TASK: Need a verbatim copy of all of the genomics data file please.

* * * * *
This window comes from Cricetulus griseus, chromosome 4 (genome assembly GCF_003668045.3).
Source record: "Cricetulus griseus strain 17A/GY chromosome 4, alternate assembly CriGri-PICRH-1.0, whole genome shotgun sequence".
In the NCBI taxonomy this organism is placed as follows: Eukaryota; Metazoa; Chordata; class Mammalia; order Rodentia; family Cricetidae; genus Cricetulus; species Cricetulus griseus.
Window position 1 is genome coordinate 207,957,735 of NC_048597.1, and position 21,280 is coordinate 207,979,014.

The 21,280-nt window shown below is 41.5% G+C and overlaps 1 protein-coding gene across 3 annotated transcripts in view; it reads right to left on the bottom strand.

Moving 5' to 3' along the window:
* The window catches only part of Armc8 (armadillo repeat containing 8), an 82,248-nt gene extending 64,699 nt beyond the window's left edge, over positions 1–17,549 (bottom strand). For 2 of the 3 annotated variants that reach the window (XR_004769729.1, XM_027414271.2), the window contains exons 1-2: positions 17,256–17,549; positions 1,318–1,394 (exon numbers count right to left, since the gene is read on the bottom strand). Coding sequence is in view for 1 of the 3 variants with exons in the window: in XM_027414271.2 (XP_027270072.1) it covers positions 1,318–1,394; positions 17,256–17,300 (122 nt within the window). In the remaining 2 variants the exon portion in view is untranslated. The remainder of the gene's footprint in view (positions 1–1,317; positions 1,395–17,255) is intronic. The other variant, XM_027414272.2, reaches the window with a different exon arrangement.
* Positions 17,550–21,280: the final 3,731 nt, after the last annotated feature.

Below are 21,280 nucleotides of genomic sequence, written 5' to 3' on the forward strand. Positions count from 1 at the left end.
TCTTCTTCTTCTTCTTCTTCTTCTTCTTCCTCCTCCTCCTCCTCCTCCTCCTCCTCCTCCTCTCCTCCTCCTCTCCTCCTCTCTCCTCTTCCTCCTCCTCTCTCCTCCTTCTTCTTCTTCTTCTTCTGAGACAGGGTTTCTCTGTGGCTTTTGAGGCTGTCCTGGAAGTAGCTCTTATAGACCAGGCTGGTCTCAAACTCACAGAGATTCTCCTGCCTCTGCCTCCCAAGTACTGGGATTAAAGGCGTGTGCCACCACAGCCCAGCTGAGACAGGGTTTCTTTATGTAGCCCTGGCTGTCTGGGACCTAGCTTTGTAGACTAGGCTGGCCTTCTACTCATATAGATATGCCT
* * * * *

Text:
This window comes from Cricetulus griseus, chromosome 4 (genome assembly GCF_003668045.3).
Source record: "Cricetulus griseus strain 17A/GY chromosome 4, alternate assembly CriGri-PICRH-1.0, whole genome shotgun sequence".
In the NCBI taxonomy this organism is placed as follows: Eukaryota; Metazoa; Chordata; class Mammalia; order Rodentia; family Cricetidae; genus Cricetulus; species Cricetulus griseus.
Window position 1 is genome coordinate 207,957,735 of NC_048597.1, and position 21,280 is coordinate 207,979,014.

The 21,280-nt window shown below is 41.5% G+C and overlaps 1 protein-coding gene across 3 annotated transcripts in view; it reads right to left on the bottom strand.

Moving 5' to 3' along the window:
* The window catches only part of Armc8 (armadillo repeat containing 8), an 82,248-nt gene extending 64,699 nt beyond the window's left edge, over positions 1–17,549 (bottom strand). For 2 of the 3 annotated variants that reach the window (XR_004769729.1, XM_027414271.2), the window contains exons 1-2: positions 17,256–17,549; positions 1,318–1,394 (exon numbers count right to left, since the gene is read on the bottom strand). Coding sequence is in view for 1 of the 3 variants with exons in the window: in XM_027414271.2 (XP_027270072.1) it covers positions 1,318–1,394; positions 17,256–17,300 (122 nt within the window). In the remaining 2 variants the exon portion in view is untranslated. The remainder of the gene's footprint in view (positions 1–1,317; positions 1,395–17,255) is intronic. The other variant, XM_027414272.2, reaches the window with a different exon arrangement.
* Positions 17,550–21,280: the final 3,731 nt, after the last annotated feature.

Below are 21,280 nucleotides of genomic sequence, written 5' to 3' on the forward strand. Positions count from 1 at the left end.
TCTTCTTCTTCTTCTTCTTCTTCTTCTTCCTCCTCCTCCTCCTCCTCCTCCTCCTCCTCCTCTCCTCCTCCTCTCCTCCTCTCTCCTCTTCCTCCTCCTCTCTCCTCCTTCTTCTTCTTCTTCTTCTGAGACAGGGTTTCTCTGTGGCTTTTGAGGCTGTCCTGGAAGTAGCTCTTATAGACCAGGCTGGTCTCAAACTCACAGAGATTCTCCTGCCTCTGCCTCCCAAGTACTGGGATTAAAGGCGTGTGCCACCACAGCCCAGCTGAGACAGGGTTTCTTTATGTAGCCCTGGCTGTCTGGGACCTAGCTTTGTAGACTAGGCTGGCCTTCTACTCATATAGATATGCCT